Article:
Five-year-old female ragdoll mix cat (Felis catus).The cat was found dead at home in January 2014, after one day of anorexia, open-mouth breathing, and hiding. The cat had lived with two littermates and had no outdoor access. On the day before this cat’s death, a littermate from the same home had developed severe respiratory distress and been euthanized but not necropsied. The third littermate never became ill and is still alive 2.5 years later at the time of submission.

Gross Description:  

At necropsy, both lungs were diffusely consolidated and edematous. Formalin­fixed slabs of lung had prominent, grossly visible, pale cuffs around bronchioles. There were no other gross abnormalities in any organ system.

Histopathologic Description:

Lung: In most bronchioles, the lining epithelium is segmentally to completely sloughed or attenuated, with occasional attempts at regeneration. The lumens of affected bronchioles frequently contain adherent strands of fibrin and cellular debris composed of macrophages, sloughed epithelial cells, and free red blood cells.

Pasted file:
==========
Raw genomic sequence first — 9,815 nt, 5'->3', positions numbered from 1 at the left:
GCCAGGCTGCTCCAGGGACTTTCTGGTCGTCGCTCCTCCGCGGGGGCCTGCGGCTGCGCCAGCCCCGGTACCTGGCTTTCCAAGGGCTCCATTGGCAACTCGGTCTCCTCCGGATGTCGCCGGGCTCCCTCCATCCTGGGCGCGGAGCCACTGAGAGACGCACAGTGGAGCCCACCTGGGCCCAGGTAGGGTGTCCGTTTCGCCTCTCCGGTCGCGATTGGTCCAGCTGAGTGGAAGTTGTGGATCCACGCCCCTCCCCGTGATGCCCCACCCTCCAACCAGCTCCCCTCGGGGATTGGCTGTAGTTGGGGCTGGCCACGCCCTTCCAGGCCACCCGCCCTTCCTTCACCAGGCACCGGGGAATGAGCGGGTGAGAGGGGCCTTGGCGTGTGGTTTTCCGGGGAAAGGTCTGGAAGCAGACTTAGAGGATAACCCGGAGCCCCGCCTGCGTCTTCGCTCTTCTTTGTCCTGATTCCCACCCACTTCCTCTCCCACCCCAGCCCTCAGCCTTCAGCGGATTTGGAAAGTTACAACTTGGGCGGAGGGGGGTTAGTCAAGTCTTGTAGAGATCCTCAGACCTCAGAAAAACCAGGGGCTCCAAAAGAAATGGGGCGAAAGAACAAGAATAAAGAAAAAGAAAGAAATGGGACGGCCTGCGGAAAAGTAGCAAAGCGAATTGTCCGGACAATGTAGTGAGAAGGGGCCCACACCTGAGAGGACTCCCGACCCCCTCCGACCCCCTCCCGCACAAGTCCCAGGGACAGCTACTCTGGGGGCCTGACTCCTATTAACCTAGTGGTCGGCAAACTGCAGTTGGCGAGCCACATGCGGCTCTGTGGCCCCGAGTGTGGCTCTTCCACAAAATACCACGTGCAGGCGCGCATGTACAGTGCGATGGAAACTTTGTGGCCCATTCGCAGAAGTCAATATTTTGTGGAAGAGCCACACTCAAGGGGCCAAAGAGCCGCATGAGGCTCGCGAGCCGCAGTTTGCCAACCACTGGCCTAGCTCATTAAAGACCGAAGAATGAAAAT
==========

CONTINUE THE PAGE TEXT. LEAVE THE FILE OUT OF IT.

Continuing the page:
Diffusely, alveolar airspaces contain moderate numbers of cells, predominantly macrophages and lymphocytes, with fewer non-degenerate neutrophils and red blood cells. In addition, alveolar airspaces contain abundant eosinophilic beaded to fibrillar material (fibrin). Numerous peribronchiolar alveoli are lined by markedly hypertrophied cuboidal epithelial cells with large nuclei and prominent nucleoli (type II pneumocyte hyperplasia). Multinucleate pneumocytes are occasionally seen.

Around larger pulmonary vessels, connective tissue is moderately expanded by clear space (perivascular edema). Throughout all sections, muscular pulmonary arteries and arterioles have moderately thickened walls (smooth muscle hyperplasia). 

Morphologic Diagnosis:  

Lung: Severe, diffuse, acute to subacute, multifocal to coalescing, necrotizing bronchointerstitial pneumonia with alveolar edema and marked peribronchiolar type II pneumocyte hyperplasia.

Lab Results:  

Samples of lung were submitted to a commercial diagnostic laboratory for a feline upper respiratory disease panel. This panel was negative by real-time PCR for all agents tested: feline calicivirus, Chlamydophila felis, feline herpesvirus 1, Bordetella bronchiseptica, Mycoplasma felis and H1N1 influenza virus.


Caruncular amyloidosis

Contributor Comment: